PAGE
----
There are many factors to consider in an Illinois child custody case. Now generally referred to as parental responsibility, custody determinations can be complex and nerve wracking. It is preferable if the parties can negotiate an amicable agreement on their own, but that is not always possible. With that, the court will need to make certain determinations as to where the child will live and how parenting time will be handled. There are underlying concerns including how decision-making responsibility is allocated. This is imperative because it means the court will say which parent will have the right to make decisions about significant issues in the child’s life.

How are “significant decisions” categorized?

When a parent is granted the decision-making responsibilities, there are certain issues in that category. They include deciding how the child will be educated. That means the type of school the child attends, tutors that are used and other educational aspects. The child’s health care and decisions related to it will be the responsibility of the parent given that authority. It can be related to medical, dental and psychological care. The parent can decide which religion will be followed, but there are provisions.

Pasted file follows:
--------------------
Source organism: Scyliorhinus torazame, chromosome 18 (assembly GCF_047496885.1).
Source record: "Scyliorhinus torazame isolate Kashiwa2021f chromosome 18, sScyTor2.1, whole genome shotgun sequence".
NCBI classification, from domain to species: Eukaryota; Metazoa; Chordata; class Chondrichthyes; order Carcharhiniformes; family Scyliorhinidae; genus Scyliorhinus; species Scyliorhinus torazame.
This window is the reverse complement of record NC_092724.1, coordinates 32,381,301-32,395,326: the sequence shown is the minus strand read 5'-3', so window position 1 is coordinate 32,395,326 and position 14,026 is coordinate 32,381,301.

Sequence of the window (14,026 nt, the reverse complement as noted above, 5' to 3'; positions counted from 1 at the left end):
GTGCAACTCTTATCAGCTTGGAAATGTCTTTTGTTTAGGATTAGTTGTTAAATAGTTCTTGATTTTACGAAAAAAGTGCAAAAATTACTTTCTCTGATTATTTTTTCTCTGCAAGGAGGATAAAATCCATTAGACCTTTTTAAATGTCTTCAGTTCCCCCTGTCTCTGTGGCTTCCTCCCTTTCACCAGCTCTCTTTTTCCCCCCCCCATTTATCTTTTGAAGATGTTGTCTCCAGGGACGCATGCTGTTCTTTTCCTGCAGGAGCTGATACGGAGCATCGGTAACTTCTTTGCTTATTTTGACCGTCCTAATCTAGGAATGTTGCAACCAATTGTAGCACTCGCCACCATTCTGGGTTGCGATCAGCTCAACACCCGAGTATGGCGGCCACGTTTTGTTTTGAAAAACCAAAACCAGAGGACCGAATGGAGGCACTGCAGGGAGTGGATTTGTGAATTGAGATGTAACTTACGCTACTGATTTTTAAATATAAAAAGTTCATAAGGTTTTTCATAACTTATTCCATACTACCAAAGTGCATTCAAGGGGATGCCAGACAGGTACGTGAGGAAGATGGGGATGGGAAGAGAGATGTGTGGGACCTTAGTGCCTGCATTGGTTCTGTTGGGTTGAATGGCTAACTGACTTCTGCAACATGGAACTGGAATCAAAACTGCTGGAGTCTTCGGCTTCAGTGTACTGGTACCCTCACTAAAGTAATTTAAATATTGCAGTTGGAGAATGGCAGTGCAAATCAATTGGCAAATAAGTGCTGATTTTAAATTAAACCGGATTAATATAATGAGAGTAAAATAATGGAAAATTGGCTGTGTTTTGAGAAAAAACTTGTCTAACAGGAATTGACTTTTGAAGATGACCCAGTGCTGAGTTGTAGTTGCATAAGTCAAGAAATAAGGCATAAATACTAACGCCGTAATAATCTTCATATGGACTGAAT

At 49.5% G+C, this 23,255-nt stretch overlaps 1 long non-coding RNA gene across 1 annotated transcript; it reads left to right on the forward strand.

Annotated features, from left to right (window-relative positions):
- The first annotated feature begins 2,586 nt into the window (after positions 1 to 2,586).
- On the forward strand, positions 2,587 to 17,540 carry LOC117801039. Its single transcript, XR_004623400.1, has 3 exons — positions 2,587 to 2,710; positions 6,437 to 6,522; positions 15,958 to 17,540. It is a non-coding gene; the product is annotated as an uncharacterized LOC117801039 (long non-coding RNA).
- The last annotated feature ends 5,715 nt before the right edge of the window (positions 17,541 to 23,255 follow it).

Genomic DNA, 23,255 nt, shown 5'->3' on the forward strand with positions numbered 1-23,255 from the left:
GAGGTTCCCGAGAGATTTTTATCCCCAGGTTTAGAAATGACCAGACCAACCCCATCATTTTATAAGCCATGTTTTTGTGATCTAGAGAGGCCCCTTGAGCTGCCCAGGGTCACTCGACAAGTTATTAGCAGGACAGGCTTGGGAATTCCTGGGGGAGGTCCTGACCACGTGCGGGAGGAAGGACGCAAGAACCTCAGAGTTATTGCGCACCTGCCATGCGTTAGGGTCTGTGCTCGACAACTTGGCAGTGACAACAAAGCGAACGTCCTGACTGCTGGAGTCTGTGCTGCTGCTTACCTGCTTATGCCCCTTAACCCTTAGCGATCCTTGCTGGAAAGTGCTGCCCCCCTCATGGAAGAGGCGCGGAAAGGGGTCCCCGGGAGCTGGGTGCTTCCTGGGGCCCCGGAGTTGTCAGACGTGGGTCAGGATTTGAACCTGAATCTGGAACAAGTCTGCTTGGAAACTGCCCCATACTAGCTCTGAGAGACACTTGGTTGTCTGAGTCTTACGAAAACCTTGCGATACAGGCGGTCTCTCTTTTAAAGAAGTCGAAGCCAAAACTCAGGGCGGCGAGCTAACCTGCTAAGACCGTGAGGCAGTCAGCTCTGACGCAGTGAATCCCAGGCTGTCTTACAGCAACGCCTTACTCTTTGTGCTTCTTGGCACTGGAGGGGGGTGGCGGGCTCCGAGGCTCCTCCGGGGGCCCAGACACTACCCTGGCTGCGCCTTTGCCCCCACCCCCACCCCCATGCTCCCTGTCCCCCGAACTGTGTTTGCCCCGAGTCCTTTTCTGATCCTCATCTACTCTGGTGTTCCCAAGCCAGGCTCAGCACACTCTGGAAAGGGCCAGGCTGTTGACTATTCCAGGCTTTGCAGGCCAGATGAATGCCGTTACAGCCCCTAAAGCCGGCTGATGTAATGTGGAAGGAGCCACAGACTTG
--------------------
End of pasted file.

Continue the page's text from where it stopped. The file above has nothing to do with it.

The provisions regarding religious upbringing will require implied or express agreements the parents have made. Without an agreement between the parties, the parents’ previous behavior will be factored in according to the context of the religious upbringing. The court will not allocate responsibility for religious upbringing if there was no agreement or if there is not enough evidence indicating that there were religious behaviors that could be used to present a guideline for it after the parents have parted ways.

For family law cases, it is wise to have legal assistance

Allocation of decision-making responsibility in family law can be the foundation for disagreement or outright acrimony. Of course, if the parents can negotiate and agree on their own, the court will assess the agreement and decide if it is acceptable. If the parents cannot agree, going to court might be the only alternative. As with any part of a family law case, it is wise to have experienced legal advice to achieve a satisfactory resolution and be fully protected.